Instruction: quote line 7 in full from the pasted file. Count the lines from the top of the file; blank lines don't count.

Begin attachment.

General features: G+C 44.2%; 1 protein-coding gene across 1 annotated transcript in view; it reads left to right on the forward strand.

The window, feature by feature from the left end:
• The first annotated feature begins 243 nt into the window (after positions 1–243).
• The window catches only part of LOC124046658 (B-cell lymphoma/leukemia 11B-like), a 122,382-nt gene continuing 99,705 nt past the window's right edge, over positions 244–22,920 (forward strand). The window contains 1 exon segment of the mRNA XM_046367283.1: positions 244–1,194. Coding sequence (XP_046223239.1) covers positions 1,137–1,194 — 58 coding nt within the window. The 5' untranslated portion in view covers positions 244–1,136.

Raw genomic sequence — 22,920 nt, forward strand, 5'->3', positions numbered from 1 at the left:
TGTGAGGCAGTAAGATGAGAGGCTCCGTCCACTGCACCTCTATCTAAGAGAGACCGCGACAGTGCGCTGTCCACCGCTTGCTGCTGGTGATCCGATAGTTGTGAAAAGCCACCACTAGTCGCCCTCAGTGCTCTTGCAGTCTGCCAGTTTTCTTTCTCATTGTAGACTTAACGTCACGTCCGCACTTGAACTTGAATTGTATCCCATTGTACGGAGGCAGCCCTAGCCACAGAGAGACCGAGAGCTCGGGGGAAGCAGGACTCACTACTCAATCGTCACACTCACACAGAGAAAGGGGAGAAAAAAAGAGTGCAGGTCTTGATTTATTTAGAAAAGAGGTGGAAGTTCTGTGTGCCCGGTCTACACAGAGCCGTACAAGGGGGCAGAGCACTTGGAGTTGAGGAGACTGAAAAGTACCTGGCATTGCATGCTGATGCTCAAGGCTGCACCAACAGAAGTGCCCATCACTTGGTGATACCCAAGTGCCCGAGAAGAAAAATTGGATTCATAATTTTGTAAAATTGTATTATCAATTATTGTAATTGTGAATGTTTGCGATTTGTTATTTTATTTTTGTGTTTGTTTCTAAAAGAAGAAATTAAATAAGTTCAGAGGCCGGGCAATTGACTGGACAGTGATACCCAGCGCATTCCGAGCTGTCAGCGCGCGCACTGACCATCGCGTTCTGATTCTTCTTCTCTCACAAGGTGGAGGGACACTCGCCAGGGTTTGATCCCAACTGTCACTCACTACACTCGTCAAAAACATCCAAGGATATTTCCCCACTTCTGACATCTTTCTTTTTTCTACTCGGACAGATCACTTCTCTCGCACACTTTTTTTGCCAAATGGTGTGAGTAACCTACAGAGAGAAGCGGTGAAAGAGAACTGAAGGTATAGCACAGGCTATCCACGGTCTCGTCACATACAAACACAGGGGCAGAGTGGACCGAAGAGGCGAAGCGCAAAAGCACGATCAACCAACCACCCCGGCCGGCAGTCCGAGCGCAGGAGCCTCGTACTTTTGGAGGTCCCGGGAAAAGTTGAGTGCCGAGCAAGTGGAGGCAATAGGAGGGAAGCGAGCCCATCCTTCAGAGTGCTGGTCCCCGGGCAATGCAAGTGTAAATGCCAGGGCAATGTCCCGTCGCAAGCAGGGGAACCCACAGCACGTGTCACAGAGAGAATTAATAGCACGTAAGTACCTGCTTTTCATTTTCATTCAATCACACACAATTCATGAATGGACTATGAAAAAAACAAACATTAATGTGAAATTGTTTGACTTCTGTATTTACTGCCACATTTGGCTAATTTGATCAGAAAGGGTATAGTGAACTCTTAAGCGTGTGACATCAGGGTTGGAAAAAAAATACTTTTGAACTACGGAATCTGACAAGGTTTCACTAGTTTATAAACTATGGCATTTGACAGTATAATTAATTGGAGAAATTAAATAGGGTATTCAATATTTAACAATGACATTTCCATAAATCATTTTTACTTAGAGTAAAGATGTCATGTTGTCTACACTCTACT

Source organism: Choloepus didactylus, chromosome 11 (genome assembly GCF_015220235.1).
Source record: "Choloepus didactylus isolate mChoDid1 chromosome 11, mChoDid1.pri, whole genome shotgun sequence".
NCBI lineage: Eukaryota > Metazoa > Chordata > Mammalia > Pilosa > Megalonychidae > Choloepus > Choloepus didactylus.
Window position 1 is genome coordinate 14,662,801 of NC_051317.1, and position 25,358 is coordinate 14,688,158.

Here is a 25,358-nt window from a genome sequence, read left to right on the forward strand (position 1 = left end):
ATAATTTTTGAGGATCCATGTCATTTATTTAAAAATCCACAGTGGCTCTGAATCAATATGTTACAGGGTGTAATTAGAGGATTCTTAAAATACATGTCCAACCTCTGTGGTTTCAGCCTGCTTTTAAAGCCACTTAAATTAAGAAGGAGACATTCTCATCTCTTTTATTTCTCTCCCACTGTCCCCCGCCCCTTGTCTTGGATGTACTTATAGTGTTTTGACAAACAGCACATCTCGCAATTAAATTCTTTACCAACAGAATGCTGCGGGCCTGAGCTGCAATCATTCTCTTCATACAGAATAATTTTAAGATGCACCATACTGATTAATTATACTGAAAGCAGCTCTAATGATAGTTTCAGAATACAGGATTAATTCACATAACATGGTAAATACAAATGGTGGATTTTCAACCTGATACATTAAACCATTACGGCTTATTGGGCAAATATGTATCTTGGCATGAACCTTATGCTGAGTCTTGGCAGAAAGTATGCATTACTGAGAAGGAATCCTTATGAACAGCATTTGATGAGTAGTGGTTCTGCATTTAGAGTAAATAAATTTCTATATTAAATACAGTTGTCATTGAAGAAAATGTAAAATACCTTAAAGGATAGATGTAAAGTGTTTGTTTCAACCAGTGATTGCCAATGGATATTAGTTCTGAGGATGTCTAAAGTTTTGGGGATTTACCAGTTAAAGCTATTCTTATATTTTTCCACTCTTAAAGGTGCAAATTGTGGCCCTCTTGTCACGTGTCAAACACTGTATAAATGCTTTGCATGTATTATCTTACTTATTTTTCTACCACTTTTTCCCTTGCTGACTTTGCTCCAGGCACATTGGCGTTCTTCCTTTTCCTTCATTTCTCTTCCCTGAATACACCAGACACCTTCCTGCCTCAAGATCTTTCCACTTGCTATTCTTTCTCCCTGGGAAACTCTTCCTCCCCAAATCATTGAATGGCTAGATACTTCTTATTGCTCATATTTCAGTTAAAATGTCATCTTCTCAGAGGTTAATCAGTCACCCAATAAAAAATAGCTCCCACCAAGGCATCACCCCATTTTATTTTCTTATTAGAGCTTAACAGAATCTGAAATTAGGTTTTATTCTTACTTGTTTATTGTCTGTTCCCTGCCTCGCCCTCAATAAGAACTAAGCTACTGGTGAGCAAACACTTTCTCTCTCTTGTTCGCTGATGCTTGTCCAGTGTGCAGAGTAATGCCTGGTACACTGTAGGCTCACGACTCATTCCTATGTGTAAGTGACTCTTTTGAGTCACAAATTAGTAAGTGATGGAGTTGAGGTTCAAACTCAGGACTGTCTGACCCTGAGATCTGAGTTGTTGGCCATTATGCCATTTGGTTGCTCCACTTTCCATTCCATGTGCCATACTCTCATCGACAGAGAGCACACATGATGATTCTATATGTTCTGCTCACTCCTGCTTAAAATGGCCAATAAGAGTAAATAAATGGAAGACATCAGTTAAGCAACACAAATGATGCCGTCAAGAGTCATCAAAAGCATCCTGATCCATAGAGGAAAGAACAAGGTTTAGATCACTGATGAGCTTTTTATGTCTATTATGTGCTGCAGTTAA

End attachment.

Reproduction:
Source organism: Choloepus didactylus, chromosome 11 (genome assembly GCF_015220235.1).